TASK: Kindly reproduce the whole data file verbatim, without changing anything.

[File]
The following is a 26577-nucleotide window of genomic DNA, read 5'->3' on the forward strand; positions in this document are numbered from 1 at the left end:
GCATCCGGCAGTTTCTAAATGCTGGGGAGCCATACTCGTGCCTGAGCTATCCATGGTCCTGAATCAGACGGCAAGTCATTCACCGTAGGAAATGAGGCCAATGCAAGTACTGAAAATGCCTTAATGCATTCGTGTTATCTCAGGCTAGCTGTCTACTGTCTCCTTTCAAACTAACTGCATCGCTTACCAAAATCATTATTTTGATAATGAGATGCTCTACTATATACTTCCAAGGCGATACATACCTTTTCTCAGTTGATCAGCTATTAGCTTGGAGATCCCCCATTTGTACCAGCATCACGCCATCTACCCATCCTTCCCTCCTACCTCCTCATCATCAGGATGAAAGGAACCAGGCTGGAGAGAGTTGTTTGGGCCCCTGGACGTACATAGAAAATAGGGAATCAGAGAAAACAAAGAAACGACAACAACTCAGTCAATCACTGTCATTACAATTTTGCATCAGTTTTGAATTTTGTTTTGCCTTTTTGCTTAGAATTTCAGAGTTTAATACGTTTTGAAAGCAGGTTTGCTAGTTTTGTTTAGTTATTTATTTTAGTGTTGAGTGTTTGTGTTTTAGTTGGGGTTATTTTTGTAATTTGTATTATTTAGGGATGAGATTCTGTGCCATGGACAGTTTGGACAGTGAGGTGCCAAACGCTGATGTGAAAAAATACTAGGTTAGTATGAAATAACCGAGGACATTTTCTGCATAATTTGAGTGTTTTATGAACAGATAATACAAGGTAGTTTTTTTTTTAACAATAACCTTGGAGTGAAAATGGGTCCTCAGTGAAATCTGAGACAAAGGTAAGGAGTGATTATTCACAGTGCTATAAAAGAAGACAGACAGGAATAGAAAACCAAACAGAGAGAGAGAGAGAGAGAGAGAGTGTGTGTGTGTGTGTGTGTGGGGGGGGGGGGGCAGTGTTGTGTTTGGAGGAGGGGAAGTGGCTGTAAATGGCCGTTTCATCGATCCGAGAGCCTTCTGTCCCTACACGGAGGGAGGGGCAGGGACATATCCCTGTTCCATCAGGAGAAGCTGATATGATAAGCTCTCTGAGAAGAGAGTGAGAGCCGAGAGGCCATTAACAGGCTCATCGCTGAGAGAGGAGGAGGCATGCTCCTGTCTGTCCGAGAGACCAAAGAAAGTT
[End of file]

The following is a 26577-nucleotide window of genomic DNA, read 5'->3' on the forward strand; positions in this document are numbered from 1 at the left end:
GCATCCGGCAGTTTCTAAATGCTGGGGAGCCATACTCGTGCCTGAGCTATCCATGGTCCTGAATCAGACGGCAAGTCATTCACCGTAGGAAATGAGGCCAATGCAAGTACTGAAAATGCCTTAATGCATTCGTGTTATCTCAGGCTAGCTGTCTACTGTCTCCTTTCAAACTAACTGCATCGCTTACCAAAATCATTATTTTGATAATGAGATGCTCTACTATATACTTCCAAGGCGATACATACCTTTTCTCAGTTGATCAGCTATTAGCTTGGAGATCCCCCATTTGTACCAGCATCACGCCATCTACCCATCCTTCCCTCCTACCTCCTCATCATCAGGATGAAAGGAACCAGGCTGGAGAGAGTTGTTTGGGCCCCTGGACGTACATAGAAAATAGGGAATCAGAGAAAACAAAGAAACGACAACAACTCAGTCAATCACTGTCATTACAATTTTGCATCAGTTTTGAATTTTGTTTTGCCTTTTTGCTTAGAATTTCAGAGTTTAATACGTTTTGAAAGCAGGTTTGCTAGTTTTGTTTAGTTATTTATTTTAGTGTTGAGTGTTTGTGTTTTAGTTGGGGTTATTTTTGTAATTTGTATTATTTAGGGATGAGATTCTGTGCCATGGACAGTTTGGACAGTGAGGTGCCAAACGCTGATGTGAAAAAATACTAGGTTAGTATGAAATAACCGAGGACATTTTCTGCATAATTTGAGTGTTTTATGAACAGATAATACAAGGTAGTTTTTTTTTTAACAATAACCTTGGAGTGAAAATGGGTCCTCAGTGAAATCTGAGACAAAGGTAAGGAGTGATTATTCACAGTGCTATAAAAGAAGACAGACAGGAATAGAAAACCAAACAGAGAGAGAGAGAGAGAGAGAGAGTGTGTGTGTGTGTGTGTGTGGGGGGGGGGGGGCAGTGTTGTGTTTGGAGGAGGGGAAGTGGCTGTAAATGGCCGTTTCATCGATCCGAGAGCCTTCTGTCCCTACACGGAGGGAGGGGCAGGGACATATCCCTGTTCCATCAGGAGAAGCTGATATGATAAGCTCTCTGAGAAGAGAGTGAGAGCCGAGAGGCCATTAACAGGCTCATCGCTGAGAGAGGAGGAGGCATGCTCCTGTCTGTCCGAGAGACCAAAGAAAGTT